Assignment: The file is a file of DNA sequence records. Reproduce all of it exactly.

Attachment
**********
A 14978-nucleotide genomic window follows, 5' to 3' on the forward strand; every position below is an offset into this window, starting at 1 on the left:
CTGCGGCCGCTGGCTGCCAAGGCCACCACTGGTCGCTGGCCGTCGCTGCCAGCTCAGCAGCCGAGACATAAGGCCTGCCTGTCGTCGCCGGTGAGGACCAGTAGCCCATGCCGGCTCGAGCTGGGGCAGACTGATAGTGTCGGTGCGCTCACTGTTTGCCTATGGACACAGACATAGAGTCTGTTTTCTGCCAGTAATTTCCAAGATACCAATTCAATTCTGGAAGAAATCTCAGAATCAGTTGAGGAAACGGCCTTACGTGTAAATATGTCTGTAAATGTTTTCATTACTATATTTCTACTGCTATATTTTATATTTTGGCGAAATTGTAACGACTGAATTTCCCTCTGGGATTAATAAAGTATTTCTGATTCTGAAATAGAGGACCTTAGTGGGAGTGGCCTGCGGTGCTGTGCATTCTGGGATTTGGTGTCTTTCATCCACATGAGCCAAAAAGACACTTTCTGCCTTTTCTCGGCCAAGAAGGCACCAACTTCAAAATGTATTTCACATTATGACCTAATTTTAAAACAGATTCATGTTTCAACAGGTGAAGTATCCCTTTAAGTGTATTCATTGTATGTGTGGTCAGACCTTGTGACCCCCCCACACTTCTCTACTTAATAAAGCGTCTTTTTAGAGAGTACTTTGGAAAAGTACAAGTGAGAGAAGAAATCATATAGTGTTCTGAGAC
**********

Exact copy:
A 14978-nucleotide genomic window follows, 5' to 3' on the forward strand; every position below is an offset into this window, starting at 1 on the left:
CTGCGGCCGCTGGCTGCCAAGGCCACCACTGGTCGCTGGCCGTCGCTGCCAGCTCAGCAGCCGAGACATAAGGCCTGCCTGTCGTCGCCGGTGAGGACCAGTAGCCCATGCCGGCTCGAGCTGGGGCAGACTGATAGTGTCGGTGCGCTCACTGTTTGCCTATGGACACAGACATAGAGTCTGTTTTCTGCCAGTAATTTCCAAGATACCAATTCAATTCTGGAAGAAATCTCAGAATCAGTTGAGGAAACGGCCTTACGTGTAAATATGTCTGTAAATGTTTTCATTACTATATTTCTACTGCTATATTTTATATTTTGGCGAAATTGTAACGACTGAATTTCCCTCTGGGATTAATAAAGTATTTCTGATTCTGAAATAGAGGACCTTAGTGGGAGTGGCCTGCGGTGCTGTGCATTCTGGGATTTGGTGTCTTTCATCCACATGAGCCAAAAAGACACTTTCTGCCTTTTCTCGGCCAAGAAGGCACCAACTTCAAAATGTATTTCACATTATGACCTAATTTTAAAACAGATTCATGTTTCAACAGGTGAAGTATCCCTTTAAGTGTATTCATTGTATGTGTGGTCAGACCTTGTGACCCCCCCACACTTCTCTACTTAATAAAGCGTCTTTTTAGAGAGTACTTTGGAAAAGTACAAGTGAGAGAAGAAATCATATAGTGTTCTGAGAC